This article explains what OpticStudio "instances" are and how they are counted for each license type.
Authored By Don Dickinson
What are instances?
An "instance" refers to a currently-opened copy of OpticStudio. OpticStudio allows for multiple copies of the software to be open on a single machine, thus allowing you to work on multiple optical systems or run scripts through the ZPL or API.
If you have a network license, "instances" are counted seParately from the number of license "seats" you have purchased. A network license assigns a license seat to a particular client machine, then that machine can open a certain number of instances. There are some caveats, continue reading the sections below.
You cannot split up some instances to another or multiple machines.
What is the instance limit for each edition of OpticStudio?
Each license has a limit for how many simultaneous OpticStudio instances may be opened at one time, and the limit is determined by the type of license you own. This section clarifies the limits for each license type and version of the software.
For all OpticStudio 18.9 and lower releases, only 2 instances per machine are allowed. This limit was built into the software. When OpticStudio 19.4 came out, we released a new subscription license type. These license types have some new OpticStudio features, including additional instances for Professional and Premium.
For those customers who have perpetual legacy licenses and 19.4 or higher, the limit remains at 2 instances for all editions of OpticStudio.
For Ansys licenses, both perpetual and leased (subscription) the limits are similar to the subscription legacy licenses.
See the chart below for a full breakdown:
If you are interested in converting a perpetual license to a subscription or Ansys license, contact your Zemax account manager or the sales team.
How do I tell how many instances my license supports?
The number of OpticStudio instances you may have running at one time is determined by the maximum number of instances your license is eligible for. You can find additional information on identifying your license type in this article. A screenshot from that article is provided below:
NOTE: This section only applies if you have a legacy Zemax license (license numbers starting with L or T, or a 5 digit number such as 22000).
If you have OpticStudio 19.4 or higher, you can also check the “View License” page in the Zemax License Manager. Subscription licenses will show the license expiration date in bold text. Note: this information is not provided for releases older than OpticStudio 19.4, as they came out before subscription licenses were offered.
You can also test by trying to open OpticStudio windows. If you have OpticStudio Professional or Premium, are using version 19.4 or higher, and you can open more than 2 instances, you know you have a subscription license.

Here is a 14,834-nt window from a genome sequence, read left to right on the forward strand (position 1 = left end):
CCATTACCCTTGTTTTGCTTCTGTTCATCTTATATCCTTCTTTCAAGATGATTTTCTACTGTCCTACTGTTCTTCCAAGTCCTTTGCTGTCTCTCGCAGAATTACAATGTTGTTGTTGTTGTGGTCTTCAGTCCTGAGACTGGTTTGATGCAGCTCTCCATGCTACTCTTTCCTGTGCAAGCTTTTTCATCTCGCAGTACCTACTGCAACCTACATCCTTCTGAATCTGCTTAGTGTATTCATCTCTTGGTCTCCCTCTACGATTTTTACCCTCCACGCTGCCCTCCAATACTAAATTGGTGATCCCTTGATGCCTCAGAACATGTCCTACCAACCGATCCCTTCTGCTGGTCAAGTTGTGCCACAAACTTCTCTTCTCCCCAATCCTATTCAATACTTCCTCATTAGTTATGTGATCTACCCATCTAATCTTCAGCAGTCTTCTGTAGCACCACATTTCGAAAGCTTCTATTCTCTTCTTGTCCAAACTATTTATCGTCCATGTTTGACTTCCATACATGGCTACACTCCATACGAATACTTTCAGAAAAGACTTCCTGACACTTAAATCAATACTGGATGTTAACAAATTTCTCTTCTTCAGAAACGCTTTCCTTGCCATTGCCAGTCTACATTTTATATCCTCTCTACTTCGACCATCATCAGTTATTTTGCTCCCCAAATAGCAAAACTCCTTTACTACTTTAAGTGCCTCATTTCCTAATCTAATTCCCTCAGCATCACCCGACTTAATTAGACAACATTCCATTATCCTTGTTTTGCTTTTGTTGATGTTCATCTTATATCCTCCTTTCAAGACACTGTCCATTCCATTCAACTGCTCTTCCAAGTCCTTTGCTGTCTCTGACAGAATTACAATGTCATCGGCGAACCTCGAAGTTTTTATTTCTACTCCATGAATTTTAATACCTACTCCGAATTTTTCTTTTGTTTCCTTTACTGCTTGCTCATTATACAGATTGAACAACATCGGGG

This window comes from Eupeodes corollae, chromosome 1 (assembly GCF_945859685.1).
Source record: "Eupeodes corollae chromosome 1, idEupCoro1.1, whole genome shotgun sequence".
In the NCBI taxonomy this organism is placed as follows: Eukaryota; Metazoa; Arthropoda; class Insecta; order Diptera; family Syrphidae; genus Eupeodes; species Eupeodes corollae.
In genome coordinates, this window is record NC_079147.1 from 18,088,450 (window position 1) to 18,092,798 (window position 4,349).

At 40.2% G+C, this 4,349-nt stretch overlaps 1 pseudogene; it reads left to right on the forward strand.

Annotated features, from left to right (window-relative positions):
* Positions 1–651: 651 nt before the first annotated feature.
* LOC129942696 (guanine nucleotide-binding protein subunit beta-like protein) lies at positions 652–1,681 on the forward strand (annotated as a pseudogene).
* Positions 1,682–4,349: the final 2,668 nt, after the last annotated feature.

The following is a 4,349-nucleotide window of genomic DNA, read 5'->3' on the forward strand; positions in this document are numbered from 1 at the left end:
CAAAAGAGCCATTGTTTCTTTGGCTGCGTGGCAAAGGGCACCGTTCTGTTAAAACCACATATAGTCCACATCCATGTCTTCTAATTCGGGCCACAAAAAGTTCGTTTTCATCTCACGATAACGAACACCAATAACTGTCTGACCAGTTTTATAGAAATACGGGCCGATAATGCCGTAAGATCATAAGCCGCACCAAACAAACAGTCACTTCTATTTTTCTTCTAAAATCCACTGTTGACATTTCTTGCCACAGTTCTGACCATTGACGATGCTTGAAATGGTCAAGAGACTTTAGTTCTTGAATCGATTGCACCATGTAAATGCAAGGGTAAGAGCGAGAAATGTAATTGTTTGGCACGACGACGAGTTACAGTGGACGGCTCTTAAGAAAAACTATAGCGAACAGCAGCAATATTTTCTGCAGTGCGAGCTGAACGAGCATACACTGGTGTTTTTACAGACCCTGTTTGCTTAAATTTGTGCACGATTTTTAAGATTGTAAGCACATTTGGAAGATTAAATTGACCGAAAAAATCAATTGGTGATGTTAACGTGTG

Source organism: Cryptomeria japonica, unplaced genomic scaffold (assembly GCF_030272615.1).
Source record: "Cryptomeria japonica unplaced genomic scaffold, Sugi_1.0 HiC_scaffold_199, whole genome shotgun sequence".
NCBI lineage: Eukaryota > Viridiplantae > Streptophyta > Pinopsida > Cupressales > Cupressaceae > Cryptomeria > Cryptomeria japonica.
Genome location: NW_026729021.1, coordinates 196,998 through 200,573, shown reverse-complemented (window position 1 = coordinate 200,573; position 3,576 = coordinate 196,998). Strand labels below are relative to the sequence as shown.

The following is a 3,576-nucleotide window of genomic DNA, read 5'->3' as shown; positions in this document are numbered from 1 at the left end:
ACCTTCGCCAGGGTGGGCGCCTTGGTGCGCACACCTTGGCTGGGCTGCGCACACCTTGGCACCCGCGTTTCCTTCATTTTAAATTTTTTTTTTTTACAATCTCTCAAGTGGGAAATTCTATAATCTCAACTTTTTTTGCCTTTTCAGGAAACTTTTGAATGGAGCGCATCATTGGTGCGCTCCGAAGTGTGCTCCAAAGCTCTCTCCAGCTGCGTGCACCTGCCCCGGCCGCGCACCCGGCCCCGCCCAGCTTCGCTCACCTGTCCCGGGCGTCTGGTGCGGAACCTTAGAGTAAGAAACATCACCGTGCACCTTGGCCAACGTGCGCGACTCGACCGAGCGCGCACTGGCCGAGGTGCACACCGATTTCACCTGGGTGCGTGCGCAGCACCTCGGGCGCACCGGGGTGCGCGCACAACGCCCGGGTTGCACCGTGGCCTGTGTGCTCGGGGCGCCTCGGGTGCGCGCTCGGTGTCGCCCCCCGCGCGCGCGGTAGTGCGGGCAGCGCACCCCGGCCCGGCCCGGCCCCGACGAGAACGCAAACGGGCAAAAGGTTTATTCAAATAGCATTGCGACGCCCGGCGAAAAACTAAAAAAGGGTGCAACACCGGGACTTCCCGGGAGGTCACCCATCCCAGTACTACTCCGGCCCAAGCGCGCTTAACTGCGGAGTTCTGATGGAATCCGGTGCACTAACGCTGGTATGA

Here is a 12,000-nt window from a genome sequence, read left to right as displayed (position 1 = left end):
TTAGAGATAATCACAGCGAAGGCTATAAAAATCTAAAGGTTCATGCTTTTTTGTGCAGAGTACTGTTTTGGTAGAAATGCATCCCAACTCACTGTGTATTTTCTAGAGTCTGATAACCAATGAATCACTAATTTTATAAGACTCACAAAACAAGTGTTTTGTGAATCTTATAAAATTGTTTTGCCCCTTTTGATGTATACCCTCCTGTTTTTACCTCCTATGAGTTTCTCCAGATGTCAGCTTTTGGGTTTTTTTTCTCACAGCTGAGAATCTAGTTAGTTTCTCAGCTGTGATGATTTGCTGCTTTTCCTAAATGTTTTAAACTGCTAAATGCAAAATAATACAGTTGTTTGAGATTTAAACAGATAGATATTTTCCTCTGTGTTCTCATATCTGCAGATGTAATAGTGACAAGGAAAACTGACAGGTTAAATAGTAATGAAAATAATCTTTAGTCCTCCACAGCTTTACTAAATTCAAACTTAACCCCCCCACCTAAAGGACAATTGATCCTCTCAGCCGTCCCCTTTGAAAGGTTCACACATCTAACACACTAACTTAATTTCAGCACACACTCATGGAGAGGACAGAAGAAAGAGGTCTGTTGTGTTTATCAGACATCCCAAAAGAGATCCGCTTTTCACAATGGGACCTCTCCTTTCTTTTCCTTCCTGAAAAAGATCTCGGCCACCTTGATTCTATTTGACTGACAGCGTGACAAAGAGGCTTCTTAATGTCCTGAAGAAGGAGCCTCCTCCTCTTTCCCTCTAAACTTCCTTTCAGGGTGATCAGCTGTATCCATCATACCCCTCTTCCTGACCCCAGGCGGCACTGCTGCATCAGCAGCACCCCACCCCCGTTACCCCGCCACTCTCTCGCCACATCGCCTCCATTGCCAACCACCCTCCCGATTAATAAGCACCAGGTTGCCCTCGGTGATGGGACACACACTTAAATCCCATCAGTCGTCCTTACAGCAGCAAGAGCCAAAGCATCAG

I have 2 licenses available. Can I open additional instances with the 2nd license?
Zemax Legacy licenses:
No, licenses cannot be “stacked” on a single machine. Only one license seat can be assigned to a machine at one time, and the limit of instances likely would kick in before using the 2nd license.
No, even with a multiple seat license, there is a limit of open OpticStudio instances on the machine.
I have access to a network license with multiple seats. Can I open extra instances by using another seat?
No, all instances are counted against overall number of copies of OpticStudio open on a single machine.
Can I split my instances between more than one machine?
No, all instances are allocated to be used on a single machine.
I have 2 people logged into a machine simultaneously. How does that affect instances?
Zemax legacy licenses:
This was never offically supported on single-user licenses as they were licensed for 1 user at a time. Even with Network licenses, each user would share the instances available to the machine. For example, if they are sharing a Professional Network license subscription, each user could have 2 instances open or one could have 3 and the other could have 1.
This is why we don't recommend sharing a licensed machine like this even with a network license. It also means having to share the CPU cores during optimization or raytracing so performance for all users is compromised.
Each logged in user would need to pull a license seat from the server. Therefore, if you have a one seat license, only one user will be able to launch OpticStudio on the machine.
Also, each user would share the instances available to the machine. For example, if they are sharing an Ansys Opticstudio Professional license, each user could have 2 instances open or one could have 3 and the other could have 1.
What About OpticsViewer?
OpticsViewer can open 1 instance per machine.